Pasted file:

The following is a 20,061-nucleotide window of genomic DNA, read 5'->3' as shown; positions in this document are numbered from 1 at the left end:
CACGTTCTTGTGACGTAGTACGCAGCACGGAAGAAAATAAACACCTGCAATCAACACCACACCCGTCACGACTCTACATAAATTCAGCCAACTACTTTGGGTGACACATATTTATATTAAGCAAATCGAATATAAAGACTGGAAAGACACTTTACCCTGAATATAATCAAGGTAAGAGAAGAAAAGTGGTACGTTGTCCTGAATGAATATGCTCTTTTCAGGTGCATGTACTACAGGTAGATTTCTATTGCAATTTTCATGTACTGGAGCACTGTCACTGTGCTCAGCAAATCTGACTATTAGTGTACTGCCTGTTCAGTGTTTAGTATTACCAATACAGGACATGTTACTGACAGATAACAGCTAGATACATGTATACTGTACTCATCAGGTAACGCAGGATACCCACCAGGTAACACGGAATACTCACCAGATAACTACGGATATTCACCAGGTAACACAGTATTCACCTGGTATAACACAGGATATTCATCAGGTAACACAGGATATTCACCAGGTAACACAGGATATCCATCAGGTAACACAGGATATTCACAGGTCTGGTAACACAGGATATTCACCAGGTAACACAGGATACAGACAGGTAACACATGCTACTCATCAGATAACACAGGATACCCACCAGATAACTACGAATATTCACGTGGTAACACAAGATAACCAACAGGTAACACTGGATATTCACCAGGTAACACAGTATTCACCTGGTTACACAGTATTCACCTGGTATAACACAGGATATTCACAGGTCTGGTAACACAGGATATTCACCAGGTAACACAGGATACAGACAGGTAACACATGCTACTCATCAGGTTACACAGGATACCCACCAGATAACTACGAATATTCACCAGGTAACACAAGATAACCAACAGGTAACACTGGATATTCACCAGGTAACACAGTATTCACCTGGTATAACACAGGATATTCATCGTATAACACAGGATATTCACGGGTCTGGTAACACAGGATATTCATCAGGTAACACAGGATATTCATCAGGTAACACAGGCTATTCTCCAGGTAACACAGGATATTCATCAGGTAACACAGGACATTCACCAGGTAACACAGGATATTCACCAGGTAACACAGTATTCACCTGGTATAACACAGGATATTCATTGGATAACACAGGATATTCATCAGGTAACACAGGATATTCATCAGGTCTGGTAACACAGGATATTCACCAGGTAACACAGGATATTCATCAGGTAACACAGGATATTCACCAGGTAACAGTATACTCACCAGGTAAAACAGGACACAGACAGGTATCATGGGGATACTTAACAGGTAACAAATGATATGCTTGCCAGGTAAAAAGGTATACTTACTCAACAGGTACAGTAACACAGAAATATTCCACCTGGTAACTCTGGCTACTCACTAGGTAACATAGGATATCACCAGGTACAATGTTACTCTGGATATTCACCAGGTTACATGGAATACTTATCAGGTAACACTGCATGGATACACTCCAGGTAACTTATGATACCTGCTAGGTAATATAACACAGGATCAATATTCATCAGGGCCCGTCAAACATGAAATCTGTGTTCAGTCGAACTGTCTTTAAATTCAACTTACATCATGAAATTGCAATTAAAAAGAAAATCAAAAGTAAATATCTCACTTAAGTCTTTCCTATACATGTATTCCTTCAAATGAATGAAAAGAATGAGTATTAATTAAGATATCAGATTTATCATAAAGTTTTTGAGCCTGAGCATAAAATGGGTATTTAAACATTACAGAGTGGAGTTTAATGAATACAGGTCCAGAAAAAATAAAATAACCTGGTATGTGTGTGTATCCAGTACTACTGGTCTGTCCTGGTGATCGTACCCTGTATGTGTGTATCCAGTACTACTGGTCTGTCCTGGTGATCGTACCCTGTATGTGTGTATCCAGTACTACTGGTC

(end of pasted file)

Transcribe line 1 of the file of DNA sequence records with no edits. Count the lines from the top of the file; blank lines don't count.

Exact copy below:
The following is a 20,061-nucleotide window of genomic DNA, read 5'->3' as shown; positions in this document are numbered from 1 at the left end: